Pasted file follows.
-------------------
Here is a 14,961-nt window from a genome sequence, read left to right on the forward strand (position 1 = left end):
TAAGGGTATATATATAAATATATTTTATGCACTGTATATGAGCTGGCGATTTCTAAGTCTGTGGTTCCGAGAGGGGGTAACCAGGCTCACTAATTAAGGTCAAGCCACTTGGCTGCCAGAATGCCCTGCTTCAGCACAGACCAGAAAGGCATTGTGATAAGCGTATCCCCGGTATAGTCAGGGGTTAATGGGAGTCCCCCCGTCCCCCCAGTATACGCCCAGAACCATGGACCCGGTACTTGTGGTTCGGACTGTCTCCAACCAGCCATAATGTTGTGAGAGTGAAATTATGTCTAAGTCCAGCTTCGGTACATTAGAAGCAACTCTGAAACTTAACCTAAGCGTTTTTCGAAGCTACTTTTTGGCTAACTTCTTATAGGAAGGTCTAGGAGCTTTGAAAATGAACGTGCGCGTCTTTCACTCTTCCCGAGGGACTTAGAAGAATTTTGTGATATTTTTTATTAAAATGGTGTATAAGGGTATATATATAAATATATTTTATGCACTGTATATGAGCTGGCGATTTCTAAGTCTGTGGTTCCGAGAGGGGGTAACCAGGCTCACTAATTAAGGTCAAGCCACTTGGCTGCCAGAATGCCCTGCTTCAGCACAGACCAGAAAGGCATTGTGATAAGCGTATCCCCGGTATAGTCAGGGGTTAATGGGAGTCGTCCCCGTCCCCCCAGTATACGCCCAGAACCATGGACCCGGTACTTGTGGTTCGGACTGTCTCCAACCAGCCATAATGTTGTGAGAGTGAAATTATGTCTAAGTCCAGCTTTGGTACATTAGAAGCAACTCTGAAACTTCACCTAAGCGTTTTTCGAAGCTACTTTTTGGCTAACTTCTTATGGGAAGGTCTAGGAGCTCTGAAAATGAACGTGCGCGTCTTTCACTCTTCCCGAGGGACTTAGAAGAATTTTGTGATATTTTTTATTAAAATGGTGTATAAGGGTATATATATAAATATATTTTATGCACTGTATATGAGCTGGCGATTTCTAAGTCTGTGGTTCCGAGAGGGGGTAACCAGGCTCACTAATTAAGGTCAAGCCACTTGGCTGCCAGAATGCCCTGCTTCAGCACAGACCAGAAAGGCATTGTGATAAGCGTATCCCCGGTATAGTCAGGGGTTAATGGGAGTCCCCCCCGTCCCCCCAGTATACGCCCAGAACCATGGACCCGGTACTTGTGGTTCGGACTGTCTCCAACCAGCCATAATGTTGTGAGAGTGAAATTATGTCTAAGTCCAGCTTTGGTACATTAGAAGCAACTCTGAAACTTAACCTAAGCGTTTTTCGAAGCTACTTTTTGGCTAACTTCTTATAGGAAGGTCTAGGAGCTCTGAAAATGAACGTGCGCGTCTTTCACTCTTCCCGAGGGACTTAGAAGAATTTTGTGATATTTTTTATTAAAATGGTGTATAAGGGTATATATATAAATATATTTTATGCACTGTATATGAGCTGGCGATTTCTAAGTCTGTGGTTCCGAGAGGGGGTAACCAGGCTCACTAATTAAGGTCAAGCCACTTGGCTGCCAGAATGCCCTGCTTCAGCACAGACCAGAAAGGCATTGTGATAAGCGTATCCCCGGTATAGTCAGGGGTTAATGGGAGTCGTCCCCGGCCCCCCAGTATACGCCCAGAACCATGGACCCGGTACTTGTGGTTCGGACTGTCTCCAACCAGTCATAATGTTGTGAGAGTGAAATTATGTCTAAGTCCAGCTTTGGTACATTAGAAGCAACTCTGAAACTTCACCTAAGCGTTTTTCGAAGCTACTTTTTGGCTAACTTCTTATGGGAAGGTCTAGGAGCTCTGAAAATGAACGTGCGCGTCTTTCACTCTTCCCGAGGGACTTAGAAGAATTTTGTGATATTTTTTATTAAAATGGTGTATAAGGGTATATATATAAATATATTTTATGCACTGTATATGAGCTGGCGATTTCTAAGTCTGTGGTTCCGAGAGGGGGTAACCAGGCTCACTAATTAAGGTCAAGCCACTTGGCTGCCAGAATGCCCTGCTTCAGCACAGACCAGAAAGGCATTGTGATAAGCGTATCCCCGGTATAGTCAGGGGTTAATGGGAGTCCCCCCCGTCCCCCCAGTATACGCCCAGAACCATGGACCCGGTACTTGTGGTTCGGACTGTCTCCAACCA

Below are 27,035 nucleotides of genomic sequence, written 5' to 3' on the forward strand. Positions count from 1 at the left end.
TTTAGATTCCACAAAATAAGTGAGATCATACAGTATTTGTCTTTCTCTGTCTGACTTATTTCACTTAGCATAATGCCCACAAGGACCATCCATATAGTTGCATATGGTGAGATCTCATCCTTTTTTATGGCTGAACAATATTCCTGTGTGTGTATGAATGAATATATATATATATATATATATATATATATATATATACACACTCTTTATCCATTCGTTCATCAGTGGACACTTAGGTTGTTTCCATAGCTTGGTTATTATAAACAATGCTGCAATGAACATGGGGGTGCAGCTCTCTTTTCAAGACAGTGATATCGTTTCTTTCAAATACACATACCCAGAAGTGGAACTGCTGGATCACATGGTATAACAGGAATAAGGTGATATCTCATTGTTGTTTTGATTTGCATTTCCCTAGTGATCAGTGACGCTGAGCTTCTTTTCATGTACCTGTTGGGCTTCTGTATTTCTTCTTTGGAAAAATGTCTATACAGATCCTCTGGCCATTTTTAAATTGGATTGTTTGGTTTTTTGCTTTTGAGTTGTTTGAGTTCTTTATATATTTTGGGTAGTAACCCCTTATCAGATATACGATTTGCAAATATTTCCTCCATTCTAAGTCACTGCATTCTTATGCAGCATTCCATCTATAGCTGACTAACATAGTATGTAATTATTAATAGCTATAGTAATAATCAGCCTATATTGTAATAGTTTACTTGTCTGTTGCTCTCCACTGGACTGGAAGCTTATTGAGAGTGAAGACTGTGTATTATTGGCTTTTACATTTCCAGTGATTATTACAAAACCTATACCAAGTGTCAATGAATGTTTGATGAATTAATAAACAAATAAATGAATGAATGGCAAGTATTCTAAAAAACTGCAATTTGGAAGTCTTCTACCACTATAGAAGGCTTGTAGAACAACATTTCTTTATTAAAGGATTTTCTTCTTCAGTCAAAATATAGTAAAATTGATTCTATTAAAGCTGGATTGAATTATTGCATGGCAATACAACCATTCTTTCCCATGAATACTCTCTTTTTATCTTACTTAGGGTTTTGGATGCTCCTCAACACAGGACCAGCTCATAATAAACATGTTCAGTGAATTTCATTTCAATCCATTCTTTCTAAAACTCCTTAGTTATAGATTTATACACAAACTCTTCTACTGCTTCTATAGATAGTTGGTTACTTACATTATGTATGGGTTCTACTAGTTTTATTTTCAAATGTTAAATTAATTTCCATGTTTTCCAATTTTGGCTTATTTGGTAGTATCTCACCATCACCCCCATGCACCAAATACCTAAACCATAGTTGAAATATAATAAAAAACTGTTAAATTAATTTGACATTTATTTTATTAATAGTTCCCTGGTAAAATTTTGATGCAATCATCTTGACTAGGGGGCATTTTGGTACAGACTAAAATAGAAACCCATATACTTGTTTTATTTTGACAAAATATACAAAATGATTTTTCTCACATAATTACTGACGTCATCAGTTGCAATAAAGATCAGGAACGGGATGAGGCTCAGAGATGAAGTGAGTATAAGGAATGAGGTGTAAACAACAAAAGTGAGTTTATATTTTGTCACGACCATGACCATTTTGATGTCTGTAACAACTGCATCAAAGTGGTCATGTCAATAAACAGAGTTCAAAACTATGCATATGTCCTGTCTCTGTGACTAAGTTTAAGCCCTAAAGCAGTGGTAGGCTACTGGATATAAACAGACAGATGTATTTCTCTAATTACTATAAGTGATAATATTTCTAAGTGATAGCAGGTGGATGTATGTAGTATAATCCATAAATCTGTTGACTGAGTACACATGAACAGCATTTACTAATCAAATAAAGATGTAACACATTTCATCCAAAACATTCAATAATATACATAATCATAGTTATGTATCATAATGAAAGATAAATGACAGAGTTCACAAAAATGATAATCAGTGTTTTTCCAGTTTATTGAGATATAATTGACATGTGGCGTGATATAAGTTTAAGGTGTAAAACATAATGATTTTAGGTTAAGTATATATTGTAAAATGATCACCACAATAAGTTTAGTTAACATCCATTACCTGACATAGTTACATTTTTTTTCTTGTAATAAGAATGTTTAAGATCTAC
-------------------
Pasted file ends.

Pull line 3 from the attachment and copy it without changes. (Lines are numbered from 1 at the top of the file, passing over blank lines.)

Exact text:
Below are 27,035 nucleotides of genomic sequence, written 5' to 3' on the forward strand. Positions count from 1 at the left end.